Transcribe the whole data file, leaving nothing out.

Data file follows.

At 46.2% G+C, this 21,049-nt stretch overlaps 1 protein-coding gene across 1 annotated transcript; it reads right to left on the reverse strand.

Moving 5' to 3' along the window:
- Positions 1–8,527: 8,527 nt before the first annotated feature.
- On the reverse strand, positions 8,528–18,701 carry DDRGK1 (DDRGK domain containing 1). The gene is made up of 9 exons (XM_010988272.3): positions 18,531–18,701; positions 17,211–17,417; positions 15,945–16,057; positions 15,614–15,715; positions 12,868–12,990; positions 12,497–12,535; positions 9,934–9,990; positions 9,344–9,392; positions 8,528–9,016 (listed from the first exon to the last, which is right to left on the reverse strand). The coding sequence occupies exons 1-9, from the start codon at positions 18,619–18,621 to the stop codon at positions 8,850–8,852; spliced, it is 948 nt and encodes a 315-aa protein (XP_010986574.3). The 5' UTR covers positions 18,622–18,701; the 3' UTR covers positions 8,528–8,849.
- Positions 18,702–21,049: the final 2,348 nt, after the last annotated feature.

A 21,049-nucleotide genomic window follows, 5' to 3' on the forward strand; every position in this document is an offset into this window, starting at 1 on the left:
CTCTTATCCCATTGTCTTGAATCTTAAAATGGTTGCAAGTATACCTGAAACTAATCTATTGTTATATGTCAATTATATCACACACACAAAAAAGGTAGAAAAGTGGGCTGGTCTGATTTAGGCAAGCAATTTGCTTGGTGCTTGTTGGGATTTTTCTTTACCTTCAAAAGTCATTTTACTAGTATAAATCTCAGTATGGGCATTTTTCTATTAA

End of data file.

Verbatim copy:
At 46.2% G+C, this 21,049-nt stretch overlaps 1 protein-coding gene across 1 annotated transcript; it reads right to left on the reverse strand.

Moving 5' to 3' along the window:
- Positions 1–8,527: 8,527 nt before the first annotated feature.
- On the reverse strand, positions 8,528–18,701 carry DDRGK1 (DDRGK domain containing 1). The gene is made up of 9 exons (XM_010988272.3): positions 18,531–18,701; positions 17,211–17,417; positions 15,945–16,057; positions 15,614–15,715; positions 12,868–12,990; positions 12,497–12,535; positions 9,934–9,990; positions 9,344–9,392; positions 8,528–9,016 (listed from the first exon to the last, which is right to left on the reverse strand). The coding sequence occupies exons 1-9, from the start codon at positions 18,619–18,621 to the stop codon at positions 8,850–8,852; spliced, it is 948 nt and encodes a 315-aa protein (XP_010986574.3). The 5' UTR covers positions 18,622–18,701; the 3' UTR covers positions 8,528–8,849.
- Positions 18,702–21,049: the final 2,348 nt, after the last annotated feature.

A 21,049-nucleotide genomic window follows, 5' to 3' on the forward strand; every position in this document is an offset into this window, starting at 1 on the left:
CTCTTATCCCATTGTCTTGAATCTTAAAATGGTTGCAAGTATACCTGAAACTAATCTATTGTTATATGTCAATTATATCACACACACAAAAAAGGTAGAAAAGTGGGCTGGTCTGATTTAGGCAAGCAATTTGCTTGGTGCTTGTTGGGATTTTTCTTTACCTTCAAAAGTCATTTTACTAGTATAAATCTCAGTATGGGCATTTTTCTATTAA